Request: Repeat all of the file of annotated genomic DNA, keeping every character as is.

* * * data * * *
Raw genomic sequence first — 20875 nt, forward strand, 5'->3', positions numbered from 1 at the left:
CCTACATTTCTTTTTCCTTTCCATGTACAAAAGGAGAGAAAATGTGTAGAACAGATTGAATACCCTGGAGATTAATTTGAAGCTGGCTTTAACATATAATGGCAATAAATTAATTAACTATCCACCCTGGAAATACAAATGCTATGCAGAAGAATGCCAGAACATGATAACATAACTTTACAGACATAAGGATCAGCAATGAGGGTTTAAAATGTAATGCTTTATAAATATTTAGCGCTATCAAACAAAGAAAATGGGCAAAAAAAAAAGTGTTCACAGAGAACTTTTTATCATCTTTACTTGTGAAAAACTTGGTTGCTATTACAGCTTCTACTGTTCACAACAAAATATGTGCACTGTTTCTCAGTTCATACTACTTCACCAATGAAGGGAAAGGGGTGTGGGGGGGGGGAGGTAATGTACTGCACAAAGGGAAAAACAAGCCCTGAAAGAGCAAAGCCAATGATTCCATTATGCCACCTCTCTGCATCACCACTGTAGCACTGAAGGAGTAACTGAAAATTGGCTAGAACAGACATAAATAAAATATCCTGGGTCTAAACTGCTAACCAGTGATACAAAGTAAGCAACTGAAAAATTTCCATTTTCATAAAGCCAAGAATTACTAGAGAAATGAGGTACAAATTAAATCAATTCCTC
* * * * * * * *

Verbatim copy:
Raw genomic sequence first — 20875 nt, forward strand, 5'->3', positions numbered from 1 at the left:
CCTACATTTCTTTTTCCTTTCCATGTACAAAAGGAGAGAAAATGTGTAGAACAGATTGAATACCCTGGAGATTAATTTGAAGCTGGCTTTAACATATAATGGCAATAAATTAATTAACTATCCACCCTGGAAATACAAATGCTATGCAGAAGAATGCCAGAACATGATAACATAACTTTACAGACATAAGGATCAGCAATGAGGGTTTAAAATGTAATGCTTTATAAATATTTAGCGCTATCAAACAAAGAAAATGGGCAAAAAAAAAAGTGTTCACAGAGAACTTTTTATCATCTTTACTTGTGAAAAACTTGGTTGCTATTACAGCTTCTACTGTTCACAACAAAATATGTGCACTGTTTCTCAGTTCATACTACTTCACCAATGAAGGGAAAGGGGTGTGGGGGGGGGGAGGTAATGTACTGCACAAAGGGAAAAACAAGCCCTGAAAGAGCAAAGCCAATGATTCCATTATGCCACCTCTCTGCATCACCACTGTAGCACTGAAGGAGTAACTGAAAATTGGCTAGAACAGACATAAATAAAATATCCTGGGTCTAAACTGCTAACCAGTGATACAAAGTAAGCAACTGAAAAATTTCCATTTTCATAAAGCCAAGAATTACTAGAGAAATGAGGTACAAATTAAATCAATTCCTC